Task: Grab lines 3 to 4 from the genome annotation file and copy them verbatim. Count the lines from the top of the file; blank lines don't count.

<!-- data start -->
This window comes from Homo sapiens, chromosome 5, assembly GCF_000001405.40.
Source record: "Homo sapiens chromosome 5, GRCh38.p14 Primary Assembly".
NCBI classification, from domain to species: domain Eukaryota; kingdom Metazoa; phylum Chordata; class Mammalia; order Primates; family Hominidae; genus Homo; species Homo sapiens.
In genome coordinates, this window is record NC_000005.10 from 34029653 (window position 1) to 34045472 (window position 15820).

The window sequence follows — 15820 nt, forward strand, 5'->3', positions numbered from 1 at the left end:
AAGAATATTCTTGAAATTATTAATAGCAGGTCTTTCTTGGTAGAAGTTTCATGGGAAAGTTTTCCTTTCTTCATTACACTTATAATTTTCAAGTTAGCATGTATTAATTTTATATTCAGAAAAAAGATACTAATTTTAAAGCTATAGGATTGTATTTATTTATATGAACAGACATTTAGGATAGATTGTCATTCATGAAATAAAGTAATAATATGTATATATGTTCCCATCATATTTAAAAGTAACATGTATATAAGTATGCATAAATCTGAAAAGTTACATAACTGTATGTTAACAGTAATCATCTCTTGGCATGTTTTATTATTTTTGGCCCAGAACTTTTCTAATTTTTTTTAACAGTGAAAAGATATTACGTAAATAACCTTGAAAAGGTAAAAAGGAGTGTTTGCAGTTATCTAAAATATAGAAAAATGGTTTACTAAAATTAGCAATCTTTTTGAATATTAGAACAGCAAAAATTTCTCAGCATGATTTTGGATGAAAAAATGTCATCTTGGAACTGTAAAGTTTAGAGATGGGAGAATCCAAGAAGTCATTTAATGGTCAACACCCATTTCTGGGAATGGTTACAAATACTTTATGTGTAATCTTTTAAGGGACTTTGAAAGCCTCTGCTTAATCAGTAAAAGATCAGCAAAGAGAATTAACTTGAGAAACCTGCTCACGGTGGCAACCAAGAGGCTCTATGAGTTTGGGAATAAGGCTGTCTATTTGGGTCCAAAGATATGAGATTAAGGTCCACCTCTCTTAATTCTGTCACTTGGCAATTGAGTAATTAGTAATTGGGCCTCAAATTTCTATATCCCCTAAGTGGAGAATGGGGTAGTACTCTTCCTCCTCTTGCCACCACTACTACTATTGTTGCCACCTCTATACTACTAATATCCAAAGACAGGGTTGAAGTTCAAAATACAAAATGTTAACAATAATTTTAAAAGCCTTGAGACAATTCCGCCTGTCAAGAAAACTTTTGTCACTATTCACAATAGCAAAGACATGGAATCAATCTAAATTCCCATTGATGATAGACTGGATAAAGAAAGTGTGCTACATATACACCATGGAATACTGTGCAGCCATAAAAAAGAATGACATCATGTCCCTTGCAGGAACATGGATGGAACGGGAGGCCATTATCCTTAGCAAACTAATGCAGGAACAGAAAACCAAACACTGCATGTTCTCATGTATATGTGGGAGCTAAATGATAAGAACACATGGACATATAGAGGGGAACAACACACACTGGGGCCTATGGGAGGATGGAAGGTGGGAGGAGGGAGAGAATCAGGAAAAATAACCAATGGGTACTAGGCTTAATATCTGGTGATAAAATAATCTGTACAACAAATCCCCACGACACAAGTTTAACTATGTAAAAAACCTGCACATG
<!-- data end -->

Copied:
NCBI classification, from domain to species: domain Eukaryota; kingdom Metazoa; phylum Chordata; class Mammalia; order Primates; family Hominidae; genus Homo; species Homo sapiens.
In genome coordinates, this window is record NC_000005.10 from 34029653 (window position 1) to 34045472 (window position 15820).